Movers and SHAKERS
Do the Olympics Need Esports or Do Esports Need the Olympics?
Prior to the Olympic traditional games in Tokyo, they held The Olympics Virtual Series. This pre-game competition before the main events had participants pitted against each other in events that had similar looks to traditional Olympic events. This included sailing (Virtual Regatta Inshore), Cycling (Zwift), and intentionally excluded any games that involved killing opponents. This debuted the Esports Series and marked the first time video games have been part of this every four year summer event. Does this mean sports that fall under esports will be included in the Olympics in the future, does it mean they are now formally considered sports, will there also be winter esports?
These are questions that can be polarizing. After all, they defy us to define what “sport” is. It also causes many to wrestle with embracing the past or embracing change. People on all sides of the debate also need to understand the established guidelines to be invited into the Olympics?
Basic Olympic Criteria
The first criterion for any sport to be considered is they need to have an international federation that is accepted by the International Olympic Committee (IOC). Esports has been represented by an appropriate federation for more than 10 years. The International eSports Federation administers esports competitions allowing ranking and other data for Olympic evaluation. So esports is not disqualified on that measure.
Another necessary criterion is that a sport must have one of the following: Men (males) competing in 75 different countries across four continents and/or women practicing in 40 countries on three continents. This hurdle has been cleared for years in esports with men/women in 150 countries on six continents participating.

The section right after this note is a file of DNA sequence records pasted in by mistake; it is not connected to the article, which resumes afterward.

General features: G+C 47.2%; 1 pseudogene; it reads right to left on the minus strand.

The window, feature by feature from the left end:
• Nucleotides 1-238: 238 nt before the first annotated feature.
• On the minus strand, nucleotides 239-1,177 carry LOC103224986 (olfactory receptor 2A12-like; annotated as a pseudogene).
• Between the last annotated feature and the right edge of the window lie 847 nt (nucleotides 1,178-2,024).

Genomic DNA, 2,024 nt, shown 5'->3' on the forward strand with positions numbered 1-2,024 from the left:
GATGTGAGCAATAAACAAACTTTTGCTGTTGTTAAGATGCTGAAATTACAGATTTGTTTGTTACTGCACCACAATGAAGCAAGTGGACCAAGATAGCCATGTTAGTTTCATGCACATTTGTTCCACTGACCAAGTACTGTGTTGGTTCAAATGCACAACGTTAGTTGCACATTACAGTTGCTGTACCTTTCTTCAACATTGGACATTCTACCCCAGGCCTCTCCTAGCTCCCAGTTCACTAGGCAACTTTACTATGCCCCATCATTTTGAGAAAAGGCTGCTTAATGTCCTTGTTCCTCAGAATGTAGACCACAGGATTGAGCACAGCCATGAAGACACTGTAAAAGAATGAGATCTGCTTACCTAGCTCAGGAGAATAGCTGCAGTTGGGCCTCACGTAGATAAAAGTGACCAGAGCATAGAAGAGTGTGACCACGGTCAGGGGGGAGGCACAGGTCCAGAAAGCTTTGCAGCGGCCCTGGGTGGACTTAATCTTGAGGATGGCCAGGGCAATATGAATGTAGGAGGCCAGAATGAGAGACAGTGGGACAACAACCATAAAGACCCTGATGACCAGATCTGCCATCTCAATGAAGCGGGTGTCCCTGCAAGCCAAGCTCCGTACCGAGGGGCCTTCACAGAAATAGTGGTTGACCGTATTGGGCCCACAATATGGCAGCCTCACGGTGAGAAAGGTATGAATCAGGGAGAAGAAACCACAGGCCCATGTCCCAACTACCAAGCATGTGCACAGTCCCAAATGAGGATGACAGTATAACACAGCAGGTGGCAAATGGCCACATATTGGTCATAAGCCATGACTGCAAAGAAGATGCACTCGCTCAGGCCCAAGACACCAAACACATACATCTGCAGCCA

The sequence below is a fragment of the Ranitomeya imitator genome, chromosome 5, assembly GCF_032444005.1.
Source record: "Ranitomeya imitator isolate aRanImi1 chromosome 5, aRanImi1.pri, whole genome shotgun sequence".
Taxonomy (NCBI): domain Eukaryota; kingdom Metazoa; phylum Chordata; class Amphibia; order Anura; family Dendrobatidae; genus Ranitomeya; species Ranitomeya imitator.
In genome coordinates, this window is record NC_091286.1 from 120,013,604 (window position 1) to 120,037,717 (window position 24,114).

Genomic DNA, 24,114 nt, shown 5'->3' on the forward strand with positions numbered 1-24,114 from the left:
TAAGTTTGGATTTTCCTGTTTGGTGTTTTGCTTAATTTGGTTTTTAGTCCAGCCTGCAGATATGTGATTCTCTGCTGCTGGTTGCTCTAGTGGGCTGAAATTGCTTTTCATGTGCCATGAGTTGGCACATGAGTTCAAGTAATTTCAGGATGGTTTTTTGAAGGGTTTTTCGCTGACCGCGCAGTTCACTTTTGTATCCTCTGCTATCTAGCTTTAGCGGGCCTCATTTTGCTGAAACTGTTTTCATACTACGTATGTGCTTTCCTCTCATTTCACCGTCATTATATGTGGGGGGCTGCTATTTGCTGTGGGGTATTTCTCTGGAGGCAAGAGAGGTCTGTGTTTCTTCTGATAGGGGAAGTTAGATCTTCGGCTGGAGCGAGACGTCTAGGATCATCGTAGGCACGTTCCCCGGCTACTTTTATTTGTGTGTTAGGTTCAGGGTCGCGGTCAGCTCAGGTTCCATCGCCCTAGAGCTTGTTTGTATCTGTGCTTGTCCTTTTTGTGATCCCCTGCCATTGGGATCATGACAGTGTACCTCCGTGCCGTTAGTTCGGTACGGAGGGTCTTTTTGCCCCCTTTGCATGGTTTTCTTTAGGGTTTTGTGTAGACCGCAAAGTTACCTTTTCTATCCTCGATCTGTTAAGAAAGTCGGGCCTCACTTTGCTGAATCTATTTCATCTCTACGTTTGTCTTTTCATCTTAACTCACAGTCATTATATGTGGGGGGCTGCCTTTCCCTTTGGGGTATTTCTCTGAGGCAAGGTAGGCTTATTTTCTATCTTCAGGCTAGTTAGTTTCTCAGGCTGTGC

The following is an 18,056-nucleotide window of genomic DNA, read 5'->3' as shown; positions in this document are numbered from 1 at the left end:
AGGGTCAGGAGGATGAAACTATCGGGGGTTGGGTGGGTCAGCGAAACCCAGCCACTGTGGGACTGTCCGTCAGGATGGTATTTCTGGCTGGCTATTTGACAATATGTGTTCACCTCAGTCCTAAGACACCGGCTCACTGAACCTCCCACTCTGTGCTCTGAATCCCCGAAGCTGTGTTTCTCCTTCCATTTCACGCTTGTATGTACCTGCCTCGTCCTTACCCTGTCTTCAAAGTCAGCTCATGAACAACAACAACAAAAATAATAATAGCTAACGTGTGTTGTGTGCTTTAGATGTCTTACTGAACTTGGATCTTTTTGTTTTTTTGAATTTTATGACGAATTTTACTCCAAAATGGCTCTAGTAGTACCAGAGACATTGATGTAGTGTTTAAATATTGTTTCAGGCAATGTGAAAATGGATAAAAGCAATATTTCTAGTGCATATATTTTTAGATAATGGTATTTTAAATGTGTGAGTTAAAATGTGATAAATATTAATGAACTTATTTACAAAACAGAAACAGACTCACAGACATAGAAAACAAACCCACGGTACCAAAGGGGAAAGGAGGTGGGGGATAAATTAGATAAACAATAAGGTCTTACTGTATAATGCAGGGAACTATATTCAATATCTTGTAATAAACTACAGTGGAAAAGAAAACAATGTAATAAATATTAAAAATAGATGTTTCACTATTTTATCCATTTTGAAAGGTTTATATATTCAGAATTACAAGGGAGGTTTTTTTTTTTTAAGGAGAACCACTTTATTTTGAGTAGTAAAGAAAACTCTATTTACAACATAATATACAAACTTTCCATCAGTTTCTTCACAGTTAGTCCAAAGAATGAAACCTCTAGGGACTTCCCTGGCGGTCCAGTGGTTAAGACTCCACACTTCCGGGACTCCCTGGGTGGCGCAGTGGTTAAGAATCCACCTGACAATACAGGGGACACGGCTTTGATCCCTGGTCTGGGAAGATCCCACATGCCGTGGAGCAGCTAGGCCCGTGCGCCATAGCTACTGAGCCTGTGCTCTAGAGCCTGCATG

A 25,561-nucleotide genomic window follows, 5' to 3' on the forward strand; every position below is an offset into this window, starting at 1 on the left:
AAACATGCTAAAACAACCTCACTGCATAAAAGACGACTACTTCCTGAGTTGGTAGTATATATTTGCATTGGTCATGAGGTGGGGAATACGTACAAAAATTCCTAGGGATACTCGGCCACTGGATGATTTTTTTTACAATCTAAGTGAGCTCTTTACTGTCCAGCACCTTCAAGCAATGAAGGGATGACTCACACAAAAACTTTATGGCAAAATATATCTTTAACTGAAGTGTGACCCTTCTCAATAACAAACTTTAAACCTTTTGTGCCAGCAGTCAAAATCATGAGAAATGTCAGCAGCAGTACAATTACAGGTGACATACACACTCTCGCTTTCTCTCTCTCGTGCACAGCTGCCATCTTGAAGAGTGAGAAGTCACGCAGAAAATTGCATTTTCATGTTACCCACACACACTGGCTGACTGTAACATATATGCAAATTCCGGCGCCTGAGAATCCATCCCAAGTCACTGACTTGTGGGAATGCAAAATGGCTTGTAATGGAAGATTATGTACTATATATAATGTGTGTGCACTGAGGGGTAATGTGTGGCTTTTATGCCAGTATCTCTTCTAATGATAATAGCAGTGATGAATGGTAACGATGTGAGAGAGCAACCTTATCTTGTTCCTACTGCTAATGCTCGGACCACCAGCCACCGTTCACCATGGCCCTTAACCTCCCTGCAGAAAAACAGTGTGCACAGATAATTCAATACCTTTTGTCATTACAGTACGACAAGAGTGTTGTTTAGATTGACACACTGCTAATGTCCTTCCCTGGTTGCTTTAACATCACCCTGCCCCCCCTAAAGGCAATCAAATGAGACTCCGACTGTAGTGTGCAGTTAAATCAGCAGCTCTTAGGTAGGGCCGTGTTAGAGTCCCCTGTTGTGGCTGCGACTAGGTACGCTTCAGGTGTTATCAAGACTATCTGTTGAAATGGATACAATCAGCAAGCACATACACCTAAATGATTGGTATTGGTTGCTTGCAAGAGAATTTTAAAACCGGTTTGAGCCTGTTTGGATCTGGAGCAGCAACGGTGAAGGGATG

The last must-have to be an Olympic hopeful activity is it must be recognized as a sport. Identifying it as a sport can get tricky. It’s okay if players identify as athletes, and the games identify as sports, but do they meet the standard definition? A sport is defined as a physical activity that requires skills or physical prowess and is often of a competitive nature.
Skill and competitiveness are attributes that can not be denied in the esports arena. The physicality is where the debate begins.
Here are two conflicting “expert” opinions:
A study from the International Journal of Excercise Science shows that esports players do experience increased heart rates similar to people playing physical sports.
A study from ScienceDirect opposes the sport view, concluding that while players do exert themselves while playing games, it is not enough to qualify as a sport.
Ultimately, the IOC would be left to decide whether or not esports could legitimately share the stage with events like curling, live pigeon shooting, or older Olympic events such as hot air ballooning and duelling pistols.
It probably just comes down to making a call on it. The decision, as with most when the financial stakes are high, may rely on criteria not listed.
Who Needs the Other Most?
While debates about what is a legitimate sport, worthy of the Olympic brand sanction, rage. Outside of amateur sports, the games have experienced major financial success. According to a report from Reuters, the esports industry is expected to exceed one billion dollars in revenue in 2021. This would be a 14% increase from last year.
The viewership of esports alone may cause the IOC to heavily consider adding it to the roster of sports. During the 2016 Olympics, NBC had about 27 million viewers watching the games. That same year the 2016 League of Legends World Championships had around 43 million viewers. That was before they became popular.
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